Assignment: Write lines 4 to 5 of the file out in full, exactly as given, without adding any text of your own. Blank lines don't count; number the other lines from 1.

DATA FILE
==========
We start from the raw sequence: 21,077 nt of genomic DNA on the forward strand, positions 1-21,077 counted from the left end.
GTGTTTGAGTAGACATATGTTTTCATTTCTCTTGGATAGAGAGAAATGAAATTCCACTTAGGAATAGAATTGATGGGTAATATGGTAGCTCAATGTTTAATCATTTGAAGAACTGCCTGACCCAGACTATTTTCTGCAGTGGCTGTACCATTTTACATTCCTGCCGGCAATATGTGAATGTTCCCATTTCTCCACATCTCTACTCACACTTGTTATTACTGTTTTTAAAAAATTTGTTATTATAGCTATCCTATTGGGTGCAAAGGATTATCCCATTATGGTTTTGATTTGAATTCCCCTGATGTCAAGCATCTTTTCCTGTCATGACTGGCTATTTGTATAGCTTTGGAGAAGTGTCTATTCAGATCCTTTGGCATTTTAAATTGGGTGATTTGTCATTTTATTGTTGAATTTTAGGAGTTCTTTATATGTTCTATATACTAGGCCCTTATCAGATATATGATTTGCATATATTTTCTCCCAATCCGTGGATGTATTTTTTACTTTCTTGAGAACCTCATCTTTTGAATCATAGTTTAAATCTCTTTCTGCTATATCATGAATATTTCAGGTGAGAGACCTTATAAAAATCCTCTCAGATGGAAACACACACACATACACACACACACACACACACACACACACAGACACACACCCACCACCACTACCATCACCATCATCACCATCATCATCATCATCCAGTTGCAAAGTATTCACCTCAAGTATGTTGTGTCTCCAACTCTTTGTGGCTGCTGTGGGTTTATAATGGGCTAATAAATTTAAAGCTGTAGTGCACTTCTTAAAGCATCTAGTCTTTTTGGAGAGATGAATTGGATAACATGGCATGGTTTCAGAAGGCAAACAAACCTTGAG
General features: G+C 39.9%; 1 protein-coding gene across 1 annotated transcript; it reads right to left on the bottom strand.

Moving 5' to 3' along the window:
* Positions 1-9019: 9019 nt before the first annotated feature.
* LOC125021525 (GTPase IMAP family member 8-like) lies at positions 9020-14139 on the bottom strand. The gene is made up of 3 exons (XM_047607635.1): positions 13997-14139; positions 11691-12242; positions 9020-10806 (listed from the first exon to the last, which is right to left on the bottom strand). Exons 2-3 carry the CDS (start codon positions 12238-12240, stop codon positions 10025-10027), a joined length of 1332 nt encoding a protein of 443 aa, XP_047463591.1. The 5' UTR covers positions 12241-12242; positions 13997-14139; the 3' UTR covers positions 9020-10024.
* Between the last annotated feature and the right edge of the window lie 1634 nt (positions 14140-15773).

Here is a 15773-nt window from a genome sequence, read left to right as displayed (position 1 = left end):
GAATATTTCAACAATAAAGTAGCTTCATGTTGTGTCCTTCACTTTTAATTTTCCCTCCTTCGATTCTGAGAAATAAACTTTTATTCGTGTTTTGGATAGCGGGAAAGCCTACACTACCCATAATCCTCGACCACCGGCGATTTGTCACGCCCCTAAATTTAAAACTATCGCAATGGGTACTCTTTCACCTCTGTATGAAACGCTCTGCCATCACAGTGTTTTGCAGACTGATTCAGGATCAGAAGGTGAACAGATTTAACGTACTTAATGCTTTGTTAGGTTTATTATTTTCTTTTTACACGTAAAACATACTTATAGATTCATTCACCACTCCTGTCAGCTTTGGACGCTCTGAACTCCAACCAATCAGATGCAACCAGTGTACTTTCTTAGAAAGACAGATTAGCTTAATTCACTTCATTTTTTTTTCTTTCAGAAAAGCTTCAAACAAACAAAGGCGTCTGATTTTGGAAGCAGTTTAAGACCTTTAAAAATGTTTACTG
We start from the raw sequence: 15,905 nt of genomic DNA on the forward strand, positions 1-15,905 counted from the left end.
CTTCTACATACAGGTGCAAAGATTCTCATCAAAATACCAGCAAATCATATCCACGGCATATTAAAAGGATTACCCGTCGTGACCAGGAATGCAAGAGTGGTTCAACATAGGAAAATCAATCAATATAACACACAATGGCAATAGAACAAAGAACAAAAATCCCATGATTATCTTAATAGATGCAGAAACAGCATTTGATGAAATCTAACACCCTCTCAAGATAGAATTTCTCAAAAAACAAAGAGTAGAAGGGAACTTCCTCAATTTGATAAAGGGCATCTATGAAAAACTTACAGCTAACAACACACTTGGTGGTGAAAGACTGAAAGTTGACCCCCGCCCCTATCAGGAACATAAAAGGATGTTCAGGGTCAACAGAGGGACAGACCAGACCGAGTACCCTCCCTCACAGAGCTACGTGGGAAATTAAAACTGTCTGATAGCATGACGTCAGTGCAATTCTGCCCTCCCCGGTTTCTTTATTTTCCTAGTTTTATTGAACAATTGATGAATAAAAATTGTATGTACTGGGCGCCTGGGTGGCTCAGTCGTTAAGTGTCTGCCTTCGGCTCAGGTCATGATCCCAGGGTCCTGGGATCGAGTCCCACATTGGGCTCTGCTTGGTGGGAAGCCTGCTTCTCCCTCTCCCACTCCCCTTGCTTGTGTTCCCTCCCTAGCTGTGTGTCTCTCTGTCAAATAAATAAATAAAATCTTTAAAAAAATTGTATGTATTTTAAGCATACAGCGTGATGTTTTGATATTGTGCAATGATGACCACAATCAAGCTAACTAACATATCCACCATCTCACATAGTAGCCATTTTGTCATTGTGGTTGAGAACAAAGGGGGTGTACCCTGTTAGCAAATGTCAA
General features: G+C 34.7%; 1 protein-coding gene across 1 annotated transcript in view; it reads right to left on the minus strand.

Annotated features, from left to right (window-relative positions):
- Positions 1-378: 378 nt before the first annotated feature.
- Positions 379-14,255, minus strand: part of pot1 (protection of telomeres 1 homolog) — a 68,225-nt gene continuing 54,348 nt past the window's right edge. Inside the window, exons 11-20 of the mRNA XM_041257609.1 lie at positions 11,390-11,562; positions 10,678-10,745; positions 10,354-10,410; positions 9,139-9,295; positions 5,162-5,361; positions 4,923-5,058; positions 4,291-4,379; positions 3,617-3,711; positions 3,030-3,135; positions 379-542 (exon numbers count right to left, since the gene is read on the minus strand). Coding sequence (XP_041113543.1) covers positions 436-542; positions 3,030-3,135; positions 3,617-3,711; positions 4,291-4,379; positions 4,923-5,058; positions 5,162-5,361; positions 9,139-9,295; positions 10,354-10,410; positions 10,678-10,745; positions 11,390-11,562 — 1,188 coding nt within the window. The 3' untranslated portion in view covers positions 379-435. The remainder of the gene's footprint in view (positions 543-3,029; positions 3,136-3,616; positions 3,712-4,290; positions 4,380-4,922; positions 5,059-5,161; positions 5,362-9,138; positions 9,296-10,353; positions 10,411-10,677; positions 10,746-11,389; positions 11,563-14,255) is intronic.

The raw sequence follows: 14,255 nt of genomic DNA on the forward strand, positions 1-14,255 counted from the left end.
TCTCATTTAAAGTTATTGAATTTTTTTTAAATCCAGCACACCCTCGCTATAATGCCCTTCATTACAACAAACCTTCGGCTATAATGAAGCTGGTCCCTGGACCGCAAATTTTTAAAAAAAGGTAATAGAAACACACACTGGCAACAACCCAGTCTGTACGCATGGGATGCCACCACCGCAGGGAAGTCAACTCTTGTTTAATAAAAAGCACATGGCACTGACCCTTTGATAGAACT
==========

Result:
Moving 5' to 3' along the window:
* Positions 1-9019: 9019 nt before the first annotated feature.